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A Mighty X-Line System for The Verve

January 18th, 2008

One of the most influential alt-rock acts of the last decade, The Verve had its biggest hits in 1996/7, most notably “Bittersweet Symphony’. Somewhat prone to breaking up and reforming, this tour marks the band’s latest reunion, playing clubs across the UK before stepping up to six arena shows.

Front-of-house engineer Ian Laughton ordered up an Electro-Voice X-Line array system from Britannia Row for the arena shows, declaring it his favorite PA: “I’ve got total faith in these boxes; they just get better and better.“

“I first heard this PA in Wembley Arena and I was just astounded,“ he recalls. “To be honest, I was never really happy with line array systems until I got the X-Line. It just seems to fill the whole area. EV subs are the best I’ve heard in a line array, they’re just phenomenal.“

Laughton first worked with The Verve in 1993. “With this band, their concert program starts off with the racket of the post-punk era and moves to the orchestrations of the “Bittersweet Symphony’, culminating in very acoustic-led pop. The X-Line system can track that seamlessly, and I can do it all by faders. However, to create the effect I want for the band, I’m using some old-fashioned rough-sounding reverb and old compressors. With a brand-new Midas XL8 digital desk and Electro-Voice X-Line speakers, it would sound a bit too fresh and clean so I’ve had to color it, dirty it up a bit, especially for the songs off the first album.“

This is Laughton’s first gig at the 20,000-capacity O2 Arena, and he praises Brit Row’s system engineer Richard Trow for supporting him with a system design that provides excellent coverage. Says Trow, “the O2 is a great-sounding venue, but it is also very high, so we have to think carefully about coverage. We needed an extra hang of speakers to handle the top seats at the very side of the stage, but otherwise the arena was covered by main left/right hangs of X-Line (13 cabinets each side) and supplemented by side hangs (10 cabinets), with 12 Xsubs either side of the stage.“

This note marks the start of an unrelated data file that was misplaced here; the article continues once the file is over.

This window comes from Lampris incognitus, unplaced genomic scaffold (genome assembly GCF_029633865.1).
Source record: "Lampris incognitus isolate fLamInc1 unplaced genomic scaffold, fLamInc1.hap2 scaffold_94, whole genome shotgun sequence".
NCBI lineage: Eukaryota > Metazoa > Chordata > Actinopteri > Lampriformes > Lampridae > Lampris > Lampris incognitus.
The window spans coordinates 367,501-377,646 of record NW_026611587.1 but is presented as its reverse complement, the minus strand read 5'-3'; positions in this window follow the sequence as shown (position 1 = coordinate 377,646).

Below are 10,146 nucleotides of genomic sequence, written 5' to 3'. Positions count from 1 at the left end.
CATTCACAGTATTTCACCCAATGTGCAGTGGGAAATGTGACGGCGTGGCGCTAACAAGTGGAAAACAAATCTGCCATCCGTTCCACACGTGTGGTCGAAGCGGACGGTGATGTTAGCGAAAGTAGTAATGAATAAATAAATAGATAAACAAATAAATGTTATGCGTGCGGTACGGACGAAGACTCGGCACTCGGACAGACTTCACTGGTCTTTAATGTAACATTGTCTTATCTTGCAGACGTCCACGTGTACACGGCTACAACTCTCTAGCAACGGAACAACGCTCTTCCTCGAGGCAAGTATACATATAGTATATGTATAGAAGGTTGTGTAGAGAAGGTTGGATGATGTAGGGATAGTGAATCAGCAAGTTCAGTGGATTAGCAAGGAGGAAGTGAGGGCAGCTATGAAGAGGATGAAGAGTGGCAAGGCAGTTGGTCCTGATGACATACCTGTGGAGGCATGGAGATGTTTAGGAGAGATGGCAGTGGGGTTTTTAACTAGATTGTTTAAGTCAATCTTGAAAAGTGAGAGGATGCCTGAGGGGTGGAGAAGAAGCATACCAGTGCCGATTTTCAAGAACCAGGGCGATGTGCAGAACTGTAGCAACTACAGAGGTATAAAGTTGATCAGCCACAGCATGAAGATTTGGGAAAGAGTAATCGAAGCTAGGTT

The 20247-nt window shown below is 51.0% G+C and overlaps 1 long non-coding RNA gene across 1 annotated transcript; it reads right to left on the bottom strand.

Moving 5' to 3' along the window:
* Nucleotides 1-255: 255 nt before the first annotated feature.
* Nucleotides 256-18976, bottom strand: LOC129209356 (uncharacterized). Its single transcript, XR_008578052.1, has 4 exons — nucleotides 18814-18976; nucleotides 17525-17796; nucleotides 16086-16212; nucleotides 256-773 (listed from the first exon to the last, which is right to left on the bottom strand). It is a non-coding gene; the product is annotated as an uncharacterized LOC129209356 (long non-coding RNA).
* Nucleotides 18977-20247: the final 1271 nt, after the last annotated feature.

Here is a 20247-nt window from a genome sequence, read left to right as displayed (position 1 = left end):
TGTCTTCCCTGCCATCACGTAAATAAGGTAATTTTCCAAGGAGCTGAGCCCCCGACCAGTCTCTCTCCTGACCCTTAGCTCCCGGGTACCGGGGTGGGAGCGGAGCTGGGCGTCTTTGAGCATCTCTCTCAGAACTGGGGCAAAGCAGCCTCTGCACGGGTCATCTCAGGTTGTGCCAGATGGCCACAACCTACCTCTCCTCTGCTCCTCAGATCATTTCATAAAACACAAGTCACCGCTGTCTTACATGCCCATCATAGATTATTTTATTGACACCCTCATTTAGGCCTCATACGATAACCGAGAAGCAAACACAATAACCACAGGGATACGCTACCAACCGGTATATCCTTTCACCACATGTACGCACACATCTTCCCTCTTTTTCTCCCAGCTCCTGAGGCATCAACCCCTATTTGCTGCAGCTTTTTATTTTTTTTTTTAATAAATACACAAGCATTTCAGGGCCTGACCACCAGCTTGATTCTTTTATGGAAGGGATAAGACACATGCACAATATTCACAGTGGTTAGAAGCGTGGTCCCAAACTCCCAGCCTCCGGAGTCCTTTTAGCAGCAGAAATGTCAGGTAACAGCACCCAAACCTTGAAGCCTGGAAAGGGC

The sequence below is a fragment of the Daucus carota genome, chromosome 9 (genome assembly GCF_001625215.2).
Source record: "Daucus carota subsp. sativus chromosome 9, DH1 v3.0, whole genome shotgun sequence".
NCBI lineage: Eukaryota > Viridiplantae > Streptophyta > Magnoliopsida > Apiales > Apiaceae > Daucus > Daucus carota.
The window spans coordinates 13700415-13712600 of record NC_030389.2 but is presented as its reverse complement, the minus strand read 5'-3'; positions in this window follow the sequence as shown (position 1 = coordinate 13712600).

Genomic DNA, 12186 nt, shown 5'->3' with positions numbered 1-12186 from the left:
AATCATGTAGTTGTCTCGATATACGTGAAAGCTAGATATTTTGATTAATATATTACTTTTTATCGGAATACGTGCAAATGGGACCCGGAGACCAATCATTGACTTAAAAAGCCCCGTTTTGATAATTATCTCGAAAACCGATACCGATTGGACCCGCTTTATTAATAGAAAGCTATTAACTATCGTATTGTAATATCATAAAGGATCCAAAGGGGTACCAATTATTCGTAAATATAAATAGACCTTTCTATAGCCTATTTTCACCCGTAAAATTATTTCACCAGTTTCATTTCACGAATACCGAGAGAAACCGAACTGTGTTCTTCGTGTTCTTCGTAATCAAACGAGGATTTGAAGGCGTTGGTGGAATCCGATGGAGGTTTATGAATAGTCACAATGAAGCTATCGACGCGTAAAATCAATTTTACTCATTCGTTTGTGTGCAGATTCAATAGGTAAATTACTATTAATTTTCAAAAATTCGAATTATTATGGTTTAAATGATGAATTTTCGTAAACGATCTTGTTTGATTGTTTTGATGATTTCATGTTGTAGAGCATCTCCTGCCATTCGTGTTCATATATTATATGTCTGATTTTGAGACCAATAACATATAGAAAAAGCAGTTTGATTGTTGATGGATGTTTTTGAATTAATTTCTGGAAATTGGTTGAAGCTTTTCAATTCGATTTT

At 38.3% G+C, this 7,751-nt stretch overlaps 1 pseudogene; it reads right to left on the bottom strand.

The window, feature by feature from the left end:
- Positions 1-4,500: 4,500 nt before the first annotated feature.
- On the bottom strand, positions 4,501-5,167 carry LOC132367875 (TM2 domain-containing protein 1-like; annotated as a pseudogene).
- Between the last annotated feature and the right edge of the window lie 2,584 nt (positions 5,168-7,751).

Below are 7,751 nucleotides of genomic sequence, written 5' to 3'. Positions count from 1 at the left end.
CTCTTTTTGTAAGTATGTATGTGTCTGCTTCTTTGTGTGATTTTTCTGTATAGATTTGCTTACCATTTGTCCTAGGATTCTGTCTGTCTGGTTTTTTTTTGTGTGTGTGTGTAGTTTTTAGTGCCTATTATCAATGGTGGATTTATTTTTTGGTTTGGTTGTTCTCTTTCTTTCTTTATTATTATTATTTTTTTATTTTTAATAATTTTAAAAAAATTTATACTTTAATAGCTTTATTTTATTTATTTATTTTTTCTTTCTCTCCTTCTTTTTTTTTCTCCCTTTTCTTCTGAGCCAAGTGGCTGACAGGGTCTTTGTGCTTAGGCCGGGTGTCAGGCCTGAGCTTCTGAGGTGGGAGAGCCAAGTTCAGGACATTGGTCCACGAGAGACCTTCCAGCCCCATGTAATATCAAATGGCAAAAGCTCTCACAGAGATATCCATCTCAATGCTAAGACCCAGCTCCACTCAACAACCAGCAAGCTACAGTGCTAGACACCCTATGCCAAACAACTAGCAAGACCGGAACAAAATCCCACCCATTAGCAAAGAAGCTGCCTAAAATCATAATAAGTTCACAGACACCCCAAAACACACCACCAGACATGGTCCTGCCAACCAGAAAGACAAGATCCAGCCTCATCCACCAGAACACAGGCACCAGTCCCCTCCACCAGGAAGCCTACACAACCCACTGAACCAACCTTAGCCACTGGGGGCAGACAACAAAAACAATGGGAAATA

The EV P3000RL amplifiers powering the system were controlled and supervised using EV NetMax and IRIS-Net management software: “The IRIS-Net program is constantly being improved,“ explains Trow. “It has been enhanced by good new construction software which makes it much faster and simpler to use. But it is the addition of the NetMax digital matrix controller to the system which has improved things a heck of a lot! Day-to-day, we’ve got all our control and delays in NetMax which makes life a lot easier. Using it as a matrix EQ delay unit, we don’t have to change the settings in the amplifiers from show to show, although we could if we wanted to. Operationally it’s comparable to the leading competitor’s product, but sounds much better.“

Trow has had experience with EV X-Line in the O2 venue, having used it recently with the Foo Fighters. “It’s quite a dead room, so you can’t skimp on the PA, and you really need the subs, but EV definitely works in there.“

www.shuttlesound.com

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Guy Low

Sr. Copywriter | MarCom

Bosch Communications Systems

Telex Communications, Inc.

12000 Portland Ave. South

Burnsville, MN 55337

Phone: 952-736-3935

Fax: 952-736-4582

guy.low@us.telex.com

James Edlund

Public Relations Manager

Bosch Communications Systems

Telex Communications, Inc.

12000 Portland Ave. South

Burnsville, MN 55337

Phone: 952-736-3901

Fax: 952-736-4582

james.edlund@us.telex.com

press contact:
Guy Low
Manager, PR/Media

(952) 736-3935
guy.low@us.bosch.com
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